Germany: Kids forced to eat vegetarian school lunches in Freiburg after meat gets canceled, move sparks fury among parents who have to pay even more for meals

“We want to keep the cost increases under control,” claims education head Christine Buchheit (Greens)

editor: REMIX NEWS
author: Remix News Staff

Staring next school year, children in municipal daycare centers and elementary schools in the German city of Freiburg will only be able to eat vegetarian food and also have to pay more for school meals, but not everyone is happy about the change.

The decision to enforce a strictly vegetarian diet on schoolchildren came after a vote by the municipal council of the southern Baden city on Tuesday evening.

Instead of two menus, there will only be one in the future and it will be vegetarian, despite a price increase of 90 cents, prompting clashes between parents and politicians.

In addition, the prices for school meals will gradually increase from the 2023/24 school year, reports Germany’s Tagesspiegel newspaper. The proposal received some heavy criticism, including from parents’ councils. Nevertheless, it was approved with 27 votes in favor to 14 against.

So far, there have been two meal options with meat and fish also being included in the mix. The city is restricting the choice of warm lunches, mainly for cost reasons. The proportion of organic products in school and daycare catering is to rise to 30 percent, up from 20 percent.

The Freiburg initiative is unusual in the southwest: The Stuttgart Ministry of Agriculture and Food said it was not aware of any other city or municipality offering completely meat-free food in daycare centers and schools. More than 500,000 lunches are served in the canteens of Freiburg schools every year.

The Stuttgart Ministry of Agriculture and Food distanced itself from the decision, saying that meat is also part of a balanced diet. The ministry, led by department head Peter Hauk of the Christian Democrats (CDU), therefore, does not support an exclusively vegetarian diet as a requirement.

“Children should have the opportunity during their development to develop their taste and try things out. This also includes eating meat,” said the Baden-Württemberg Ministry of Agriculture and Food. While it accepted that reduced quantities may be appropriate, the ministry argued that no other German city or municipality was insisting on a completely meat-free diet in its educational facilities.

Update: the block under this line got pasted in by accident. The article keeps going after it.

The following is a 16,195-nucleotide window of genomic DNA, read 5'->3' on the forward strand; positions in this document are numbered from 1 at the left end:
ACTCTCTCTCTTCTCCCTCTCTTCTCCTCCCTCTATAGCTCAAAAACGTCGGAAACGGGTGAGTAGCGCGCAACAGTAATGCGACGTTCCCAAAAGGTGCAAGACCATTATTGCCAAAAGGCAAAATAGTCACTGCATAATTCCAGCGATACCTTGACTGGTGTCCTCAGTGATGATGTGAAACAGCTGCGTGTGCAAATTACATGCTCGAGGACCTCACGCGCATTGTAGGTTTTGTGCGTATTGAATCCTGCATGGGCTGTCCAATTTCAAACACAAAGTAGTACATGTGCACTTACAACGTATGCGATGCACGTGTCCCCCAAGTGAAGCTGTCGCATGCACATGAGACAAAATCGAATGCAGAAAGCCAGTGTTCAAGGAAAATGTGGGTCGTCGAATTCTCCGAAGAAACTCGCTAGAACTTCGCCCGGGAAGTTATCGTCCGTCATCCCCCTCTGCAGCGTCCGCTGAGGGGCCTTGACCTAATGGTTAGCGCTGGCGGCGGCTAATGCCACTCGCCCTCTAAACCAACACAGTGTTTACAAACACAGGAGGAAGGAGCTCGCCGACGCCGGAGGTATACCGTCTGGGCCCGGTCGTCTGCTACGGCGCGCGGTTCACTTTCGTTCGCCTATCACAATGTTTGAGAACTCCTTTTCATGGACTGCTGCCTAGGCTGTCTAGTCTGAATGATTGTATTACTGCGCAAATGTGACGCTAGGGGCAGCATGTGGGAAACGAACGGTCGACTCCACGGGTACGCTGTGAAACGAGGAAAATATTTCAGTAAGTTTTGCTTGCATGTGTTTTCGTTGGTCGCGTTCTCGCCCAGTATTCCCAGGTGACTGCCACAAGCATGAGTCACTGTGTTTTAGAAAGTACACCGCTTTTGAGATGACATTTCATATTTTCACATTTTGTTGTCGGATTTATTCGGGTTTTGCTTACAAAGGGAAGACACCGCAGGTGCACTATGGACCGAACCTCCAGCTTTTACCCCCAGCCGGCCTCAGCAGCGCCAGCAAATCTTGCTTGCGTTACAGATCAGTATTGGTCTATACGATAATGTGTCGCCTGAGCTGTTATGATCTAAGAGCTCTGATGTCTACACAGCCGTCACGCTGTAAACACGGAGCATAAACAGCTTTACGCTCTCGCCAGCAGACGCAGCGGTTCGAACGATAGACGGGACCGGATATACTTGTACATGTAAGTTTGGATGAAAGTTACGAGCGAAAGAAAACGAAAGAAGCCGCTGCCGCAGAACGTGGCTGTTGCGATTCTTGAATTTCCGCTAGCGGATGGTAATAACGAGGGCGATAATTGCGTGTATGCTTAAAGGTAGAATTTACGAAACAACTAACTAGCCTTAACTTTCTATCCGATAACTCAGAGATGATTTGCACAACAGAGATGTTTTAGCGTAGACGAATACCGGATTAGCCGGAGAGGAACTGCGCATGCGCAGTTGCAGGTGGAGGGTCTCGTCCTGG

“The students are told what they have to eat,” criticized Gerlinde Schrempp from the Free Voters at the debate in the Freiburg municipal council. City councilor Franco Orlando from the parliamentary group of the Free Democratic Party (FDP) and Citizens for Freiburg (BFF) had previously stated that the city leaders under the non-party mayor Martin Horn saw “meat consumption as a thorn in their side.” The Green-Red coalition has a majority in the municipal council.

As inflation wreaks havoc on German pocketbooks, Freiburg is not only dropping meat, but also increasing the costs of school meals by 90 cents.

Freiburg education head, Christine Buchheit (Greens), said: “We want to keep the cost increases under control,” adding that good meat is a price driver.

The Baden-Württemberg State Parents’ Advisory Council also raised clear objections. Parents would already have to pay for the children’s transport to school, said its chairman, Michael Mittelstaedt, to the German Press Agency, arguing there should not be any new costs for parents.

“What justification is there for vegetarian food to cost more than meat-based food? Organic seal? Ridiculous,” said Mittelstaedt. He added that it is the task of society to change eating habits, “so, subsidies would be more than appropriate here.”

Vice-chairman of the Freiburg Parents’ Council, Sebastian Kölsch, criticized the idea that parents’ contribution for school lunch, currently €3.90, should rise to €4.80 by next September.

“According to our research, Freiburg is already at the top with its prices for large cities in the southwest,” he told the German Press Agency.

The push by the left-wing government in Freiburg to adopt a “meatless” school meal program for children is a part of a general push to reduce or completely eliminate meat from the diet of European citizens.

Germany’s Green Party agricultural minister, Cem Özdemir, has also promoted a meat tax at the federal level.

“We should eat less meat overall and make sure it comes from animals that are kept in a species-appropriate manner,” he told t-online. He advises “adapting meat consumption to planetary boundaries and for the sake of our health.”

Other countries, such as the Netherlands, are also pushing forward with a program to introduce children to insects in their meals in an effort to reduce meat consumption and provide a cheaper food alternative to the populace.

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